The STAR lab develops satellite instruments and technologies for applications such as observing weather systems on Earth, imaging exoplanets, optical communication, and understanding the effects of space radiation. The lab’s research often involves technology demonstrations on shoebox-sized satellites called CubeSats.
In the words of one of her nominators, Cahoy “launches more space missions than any other AeroAstro professor, yet remembers the needs of all her graduate students,” which have included such challenges as mental blocks around research, deviated septum surgeries, engagements, housing issues, miscarriages, infertility struggles, and many more. Nominators emphasize the manifold ways Cahoy uplifts her students.
Cahoy demonstrates remarkable compassion when students are struggling. On occasion, Cahoy has encouraged international students to visit home in particularly wearing times. In one case, Cahoy even funded a student’s trip home after their father suffered a serious car accident.
One nominator remarks on support at a particularly vulnerable moment. The student had been “hiding her pregnancy because of potential negative reactions” from male colleagues. Cahoy guided the student through her parental leave options, “what the first few months [would] be like … and even threw … a surprise baby shower.”
Transparency matters to Cahoy. She emphasizes, “I don’t try to hide that I’m a real person with conflicting priorities.” In doing so, Cahoy provides a model for how to balance work and life priorities, a C2C Mentoring Guidepost. When a student is overwhelmed, she works with them to redistribute and lower their workload, according to nominators.
In the midst of Covid-19, Cahoy works with students to build resilience and is empathetic around the stress they are experiencing. Cahoy emphasizes “celebrating what we can get done and not dwelling on what has to go on the back burner” as well as trying to focus on smaller, more manageable tasks.
Nominators describe Cahoy as a “staunch advocate.” She devotes considerable time and attention to helping students network to advance their research and careers, recommending them for awards and opportunities, and encouraging students interested in industry to take summer internships.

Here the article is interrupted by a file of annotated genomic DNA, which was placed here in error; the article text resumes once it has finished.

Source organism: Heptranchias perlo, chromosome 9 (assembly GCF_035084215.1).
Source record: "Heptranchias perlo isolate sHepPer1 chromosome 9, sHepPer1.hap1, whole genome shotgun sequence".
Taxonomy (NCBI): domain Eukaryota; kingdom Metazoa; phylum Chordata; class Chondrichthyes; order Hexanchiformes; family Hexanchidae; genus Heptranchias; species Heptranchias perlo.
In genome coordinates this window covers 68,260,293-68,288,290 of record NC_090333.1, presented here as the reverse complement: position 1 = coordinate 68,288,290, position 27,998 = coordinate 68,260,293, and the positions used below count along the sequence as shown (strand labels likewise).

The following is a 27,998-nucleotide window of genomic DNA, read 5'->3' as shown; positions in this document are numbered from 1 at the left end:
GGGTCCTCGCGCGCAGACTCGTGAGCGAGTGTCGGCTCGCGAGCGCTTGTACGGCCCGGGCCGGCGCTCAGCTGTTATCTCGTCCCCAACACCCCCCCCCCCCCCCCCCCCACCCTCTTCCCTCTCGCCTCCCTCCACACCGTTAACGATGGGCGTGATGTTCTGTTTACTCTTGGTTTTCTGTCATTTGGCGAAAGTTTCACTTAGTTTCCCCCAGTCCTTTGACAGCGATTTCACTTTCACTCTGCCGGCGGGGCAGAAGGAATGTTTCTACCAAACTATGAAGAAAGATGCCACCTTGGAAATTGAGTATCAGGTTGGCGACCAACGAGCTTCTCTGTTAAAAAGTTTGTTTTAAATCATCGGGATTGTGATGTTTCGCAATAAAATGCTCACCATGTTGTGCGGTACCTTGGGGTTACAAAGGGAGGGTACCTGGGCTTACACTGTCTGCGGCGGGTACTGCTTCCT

Cahoy also speaks of her appreciation for neurodiversity, recognizing people’s varying needs and talents. She writes, “truly there are an infinite number of possible combinations of skills that individuals have and different ways that we communicate and process.” With the wealth of talent and the pace of research efforts at MIT, many “get saturated and [do] not have or maintain the buffers we need to appreciate different people’s capabilities and perspectives.”
To that end, Cahoy advises that each person cherish interactions across neurodiverse boundaries.
Committed to caring for MIT graduate students
The Committed to Caring program is an initiative of the Office of Graduate Education and contributes to its mission of making graduate education at MIT “empowering, exciting, holistic, and transformative.”
Since 2014, C2C has invited graduate students from across MIT’s campus to nominate professors whom they believe to be outstanding mentors. Selection criteria for the honor include the scope and reach of advisor impact on graduate students’ experiences, excellence in scholarship, and demonstrated commitment to diversity and inclusion.
The most recent outgrowth in 2019 took the form of a Faculty Peer Mentorship Program, in which C2C faculty act as peer mentors to incoming MIT professors. The program provides one-to-one matches with the goal of fostering strong mentorship practices and providing a network of support.
By recognizing the human element of graduate education, C2C seeks to encourage excellent advising and mentorship across MIT’s campus.